Closer Encounters: Josephine Halvorson at Sikkema Jenkins & Co.
In her 2011 exhibition What Looks Back at New York gallery Sikkema Jenkins & Co., Josephine Halvorson enlivened inanimate industrial objects and surfaces, spellbinding this art-lover and writer. Now that she's got our attention, Halvorson returns with a tightly cropped and edited grouping of eleven canvases, each thrusting its subject up close and personal. Her structures are no longer content to be ignored or forgotten: in Facings, they assert themselves. — Brian Fee, Austin contributor
Perhaps I was extrapolating in my earlier article, where I sensed traces of human presence within the "faces" of her compositions. Then again, the fire-illuminated double windows and misaligned coal shelf of The Heat Inside came together just right to resemble a sort of surprised, brick-composed golem. The closest kindred to it in the new show, Heat 1, features nothing remotely figurative, though now the glowing, magma-like heat source shimmers unencumbered by barricades, producing orangey veins within its bed of charcoal tones, right in our faces. A sequence of studs and a horizontal surface act as visual frames above and below, but otherwise the pile spills out infinitely on either side. Across the gallery, its neighbors Heat 2 and Heat 3 (both same-sized, though larger than Heat 1) continue the cycle to its inevitable conclusion, glints of Red Hots-colored embers disappearing into chalky gray and chilly — truly, viscerally cold — black. A human may have filled that furnace initially, but without further stoking, like the slow crawl of time, warmth disappears into a distant memory.
Foundation is not Halvorson's first go at a multi-panel composition, though its arrangement in the exhibition (with each part separated by several inches of bare wall, and the final panel a mere sliver of its kindred) forces its subject — a slab of construction-site concrete anchored atop the barest hint of sandy soil — into the gallery space, like a Donald Judd array of concrete cubes transferred to the wall. A few trace manmade markings (an 'x' here, an arrow there) recede into the pockmarked surface, which up close flattens out from photorealism to Halvorson's deft brushstrokes. Similarly, the weathered wooden frame occupying much of Woodshed Vine really looks as though splinters could raise up and snag you, but proximity denatures them to a raindrop pattering of whitish strokes, nothing harmful in the least.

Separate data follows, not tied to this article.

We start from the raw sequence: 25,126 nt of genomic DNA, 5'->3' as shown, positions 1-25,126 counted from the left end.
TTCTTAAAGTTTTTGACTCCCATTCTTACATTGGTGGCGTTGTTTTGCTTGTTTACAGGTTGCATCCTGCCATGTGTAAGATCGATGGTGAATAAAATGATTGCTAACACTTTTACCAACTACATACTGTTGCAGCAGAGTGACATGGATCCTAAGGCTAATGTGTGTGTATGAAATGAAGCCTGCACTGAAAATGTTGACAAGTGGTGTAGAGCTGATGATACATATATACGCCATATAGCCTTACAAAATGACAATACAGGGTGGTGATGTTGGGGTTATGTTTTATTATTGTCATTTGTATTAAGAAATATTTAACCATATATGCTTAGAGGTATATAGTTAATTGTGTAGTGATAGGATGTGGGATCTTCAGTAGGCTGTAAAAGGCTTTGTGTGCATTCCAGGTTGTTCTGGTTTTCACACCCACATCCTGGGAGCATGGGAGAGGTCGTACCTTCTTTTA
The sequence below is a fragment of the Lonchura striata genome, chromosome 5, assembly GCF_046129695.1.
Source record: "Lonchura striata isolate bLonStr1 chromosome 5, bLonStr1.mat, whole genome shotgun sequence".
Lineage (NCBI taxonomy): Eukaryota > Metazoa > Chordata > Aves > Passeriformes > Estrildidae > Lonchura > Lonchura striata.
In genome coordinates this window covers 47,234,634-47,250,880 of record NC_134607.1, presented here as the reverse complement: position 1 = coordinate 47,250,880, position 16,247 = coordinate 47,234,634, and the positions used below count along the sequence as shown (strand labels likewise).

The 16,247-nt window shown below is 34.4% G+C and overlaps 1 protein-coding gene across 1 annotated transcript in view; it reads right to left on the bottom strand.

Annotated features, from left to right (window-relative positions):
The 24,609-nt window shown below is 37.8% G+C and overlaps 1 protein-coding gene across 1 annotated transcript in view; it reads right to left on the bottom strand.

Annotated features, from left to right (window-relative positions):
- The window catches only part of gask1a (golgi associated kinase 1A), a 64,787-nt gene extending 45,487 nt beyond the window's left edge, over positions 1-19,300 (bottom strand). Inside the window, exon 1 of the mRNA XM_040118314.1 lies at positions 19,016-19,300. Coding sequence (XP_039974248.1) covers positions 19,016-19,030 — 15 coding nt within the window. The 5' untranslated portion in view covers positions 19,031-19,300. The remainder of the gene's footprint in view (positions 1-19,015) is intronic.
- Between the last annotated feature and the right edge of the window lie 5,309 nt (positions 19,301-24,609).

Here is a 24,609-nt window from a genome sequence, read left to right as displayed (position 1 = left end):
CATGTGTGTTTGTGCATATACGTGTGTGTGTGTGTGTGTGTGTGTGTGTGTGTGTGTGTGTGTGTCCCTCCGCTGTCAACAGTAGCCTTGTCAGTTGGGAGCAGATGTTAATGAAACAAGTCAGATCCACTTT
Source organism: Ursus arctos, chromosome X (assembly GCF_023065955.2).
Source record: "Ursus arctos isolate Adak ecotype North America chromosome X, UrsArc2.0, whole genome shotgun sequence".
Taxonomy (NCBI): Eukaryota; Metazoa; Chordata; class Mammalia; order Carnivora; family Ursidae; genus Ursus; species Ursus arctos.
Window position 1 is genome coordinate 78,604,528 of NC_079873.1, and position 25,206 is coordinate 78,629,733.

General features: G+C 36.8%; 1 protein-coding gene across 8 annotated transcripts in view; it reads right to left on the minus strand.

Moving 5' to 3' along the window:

The three tall and narrow canvases in the entryway gallery converse with one another as they frame the exhibition experience as a whole: two same-sized doors entitled Form (both 'facing in', a weathered and rusted steel plane; and 'facing out', industrial yellow with four heavy hooks hanging ajar) plus the almost sinister Woodshed Window (North Facing). The former two are all door and no deeper perspective — literally, that's all there is, with no way of conceiving their thicknesses (beyond the canvases themselves), nor what lies beyond. Woodshed Window (North Facing), however, operates differently. The newest work by date in this exhibition, its brush-dusty black rectangular 'glass' reveals practically a historic palimpsest of the artist's hometown western Massachusetts environs — and more broadly, the common existences of longstanding and long-loved structures — we need only draw up closer like Halvorson does for a better look.
Josephine Halvorson was born in Brewster, MA, and lives and works out of western Massachusetts. She teaches painting in the MFA program at Yale University. Halvorson’s work will be included in the upcoming 2014 Invitational Exhibition of Visual Arts at the American Academy of Arts and Letters. She is one of the subjects of the online video documentary series, New York Close Up, produced by Art21, and is currently working on a series of prints at the LeRoy Neiman Center for Print Studies at Columbia University. This summer Halvorson will be in residence at Moly-Sabata, Sablons, France. A solo exhibition curated by Dorothée Deyries-Henry will follow at Angle Art Contemporain. Facings is her third solo exhibition at Sikkema Jenkins & Co., and continues through March 1.
Brian Fee is an art punk based currently in Austin, TX, though he can be found often in New York, Tokyo, or Berlin, depending on the current art season.